I think where it may be an issue is in terms of reported eurypterids in WNY as being mostly in the Bertie / Fiddler's Green Fms. If the Spyroceras present in the other image is indicative of being found at the same location and source material as the mystery item, that would put this pretty squarely in the Devonian. As far as I know, eurypterids in NY occur, at latest, in the Silurian/Devonian boundary. I think we need to hear more from the OP about location and if the other recognized specimens were found in the same strata or not. 

 

But I do agree that the mystery item's morphology puts making a confident ID as nautiloid in question. There is also the intriguing feature of a vertical line/crease that runs just off-centre where the specimen tapers, which is very reminiscent of the same being seen on the flattened Spyroceras

 

More info, and more images will be needed to resolve this one!

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Greg.Wood

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Malcolmt

I am thinking it screams eurypterid but not lacustrus.. Looks a bit like a hughmilleria socialis which have bee found around Pittsford New York. Pics not the best

 

@fossilcrazy   whats your thoughts you have collected that area

 

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jdp
2 hours ago, Kane said:

I think where it may be an issue is in terms of reported eurypterids in WNY as being mostly in the Bertie / Fiddler's Green Fms. If the Spyroceras present in the other image is indicative of being found at the same location and source material as the mystery item, that would put this pretty squarely in the Devonian. As far as I know, eurypterids in NY occur, at latest, in the Silurian/Devonian boundary. I think we need to hear more from the OP about location and if the other recognized specimens were found in the same strata or not.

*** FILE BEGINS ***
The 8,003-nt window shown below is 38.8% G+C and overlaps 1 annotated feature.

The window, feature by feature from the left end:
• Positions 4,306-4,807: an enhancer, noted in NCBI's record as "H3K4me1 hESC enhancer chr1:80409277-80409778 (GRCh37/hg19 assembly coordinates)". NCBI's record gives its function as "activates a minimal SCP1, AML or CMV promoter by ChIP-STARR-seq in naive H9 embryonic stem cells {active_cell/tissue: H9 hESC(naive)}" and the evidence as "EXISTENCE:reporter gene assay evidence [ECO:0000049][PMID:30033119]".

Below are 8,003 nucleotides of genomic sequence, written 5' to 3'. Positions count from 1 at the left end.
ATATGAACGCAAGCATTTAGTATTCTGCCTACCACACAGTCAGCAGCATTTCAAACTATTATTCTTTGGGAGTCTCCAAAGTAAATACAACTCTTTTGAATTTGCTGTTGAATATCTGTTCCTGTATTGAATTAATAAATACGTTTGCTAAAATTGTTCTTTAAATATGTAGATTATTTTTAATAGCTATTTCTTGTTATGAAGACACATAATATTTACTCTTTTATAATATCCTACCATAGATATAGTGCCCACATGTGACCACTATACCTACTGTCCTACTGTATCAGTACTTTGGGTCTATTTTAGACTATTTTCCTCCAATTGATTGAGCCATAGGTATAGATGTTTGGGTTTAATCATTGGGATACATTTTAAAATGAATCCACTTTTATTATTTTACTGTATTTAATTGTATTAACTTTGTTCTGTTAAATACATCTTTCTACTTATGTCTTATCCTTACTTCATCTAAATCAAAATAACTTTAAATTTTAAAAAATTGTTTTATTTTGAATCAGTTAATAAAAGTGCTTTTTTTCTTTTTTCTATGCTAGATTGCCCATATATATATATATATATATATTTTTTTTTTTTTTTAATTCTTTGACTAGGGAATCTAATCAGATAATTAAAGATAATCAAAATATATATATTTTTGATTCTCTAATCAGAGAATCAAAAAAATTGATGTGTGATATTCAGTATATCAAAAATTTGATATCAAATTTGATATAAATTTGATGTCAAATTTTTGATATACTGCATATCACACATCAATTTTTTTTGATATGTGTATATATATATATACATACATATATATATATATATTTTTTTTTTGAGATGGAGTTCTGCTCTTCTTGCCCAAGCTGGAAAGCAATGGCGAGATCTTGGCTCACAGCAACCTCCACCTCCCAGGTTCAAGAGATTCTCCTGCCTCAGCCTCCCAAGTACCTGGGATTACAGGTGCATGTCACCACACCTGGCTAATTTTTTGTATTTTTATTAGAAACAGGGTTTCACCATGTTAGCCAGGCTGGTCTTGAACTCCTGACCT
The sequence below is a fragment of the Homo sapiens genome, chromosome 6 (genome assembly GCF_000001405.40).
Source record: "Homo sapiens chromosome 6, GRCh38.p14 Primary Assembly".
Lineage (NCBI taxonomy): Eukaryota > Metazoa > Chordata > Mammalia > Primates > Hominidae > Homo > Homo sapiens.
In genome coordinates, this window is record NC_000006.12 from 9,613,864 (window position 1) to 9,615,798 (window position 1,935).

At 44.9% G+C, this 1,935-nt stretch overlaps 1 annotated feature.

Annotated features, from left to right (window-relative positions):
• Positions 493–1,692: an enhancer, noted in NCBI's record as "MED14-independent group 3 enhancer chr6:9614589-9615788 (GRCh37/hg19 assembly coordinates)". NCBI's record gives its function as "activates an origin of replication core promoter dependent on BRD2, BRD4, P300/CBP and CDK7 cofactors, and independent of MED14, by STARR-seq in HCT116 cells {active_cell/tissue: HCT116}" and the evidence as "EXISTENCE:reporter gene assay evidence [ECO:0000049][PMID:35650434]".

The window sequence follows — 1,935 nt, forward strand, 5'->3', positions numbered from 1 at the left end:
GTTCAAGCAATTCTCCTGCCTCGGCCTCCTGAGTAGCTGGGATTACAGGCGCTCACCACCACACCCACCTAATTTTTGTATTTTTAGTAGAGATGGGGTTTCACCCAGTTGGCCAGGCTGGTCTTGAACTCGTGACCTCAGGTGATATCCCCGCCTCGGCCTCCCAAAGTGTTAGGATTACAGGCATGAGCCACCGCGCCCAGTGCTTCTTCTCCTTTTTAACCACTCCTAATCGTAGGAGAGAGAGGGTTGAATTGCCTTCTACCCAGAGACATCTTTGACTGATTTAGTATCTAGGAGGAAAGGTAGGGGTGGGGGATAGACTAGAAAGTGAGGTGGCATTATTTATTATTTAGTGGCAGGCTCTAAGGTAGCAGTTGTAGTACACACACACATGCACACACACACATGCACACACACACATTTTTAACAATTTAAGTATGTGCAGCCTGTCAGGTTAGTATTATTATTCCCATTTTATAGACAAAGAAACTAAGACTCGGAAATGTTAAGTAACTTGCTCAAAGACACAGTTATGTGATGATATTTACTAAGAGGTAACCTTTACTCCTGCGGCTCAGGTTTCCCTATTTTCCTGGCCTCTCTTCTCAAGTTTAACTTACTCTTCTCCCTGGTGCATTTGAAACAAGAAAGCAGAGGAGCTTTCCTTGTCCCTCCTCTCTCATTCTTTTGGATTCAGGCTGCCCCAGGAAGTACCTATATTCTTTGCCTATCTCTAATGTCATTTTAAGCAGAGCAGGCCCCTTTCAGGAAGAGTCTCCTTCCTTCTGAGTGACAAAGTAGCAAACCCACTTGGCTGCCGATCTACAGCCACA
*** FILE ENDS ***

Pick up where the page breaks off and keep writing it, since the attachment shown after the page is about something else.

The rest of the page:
But I do agree that the mystery item's morphology puts making a confident ID as nautiloid in question. There is also the intriguing feature of a vertical line/crease that runs just off-centre where the specimen tapers, which is very reminiscent of the same being seen on the flattened Spyroceras

 

More info, and more images will be needed to resolve this one!

 

I'm finding references to styloneurids (Hallipterus) up through the Katsberg at the very east, so there does seem to be a good record of eurypterids in the Devonian of New York. Third specimen could be Spyroceras (or not) but I see no reason to conclude that A and B are anything but eurypterid.

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Kane
28 minutes ago, jdp said:

 

I'm finding references to styloneurids (Hallipterus) up through the Katsberg at the very east, so there does seem to be a good record of eurypterids in the Devonian of New York. Third specimen could be Spyroceras (or not) but I see no reason to conclude that A and B are anything but eurypterid.

But are there references to them being found in Western NY? I'm not saying it can't be eurypterid, but I'm still a bit skeptical (perhaps until I see more photos and information on the location of the finds). In the possible eurypterid column may also be the curious curvature on specimen B, which I've never seen on any of the regular straight-shelled nautiloids from WNY.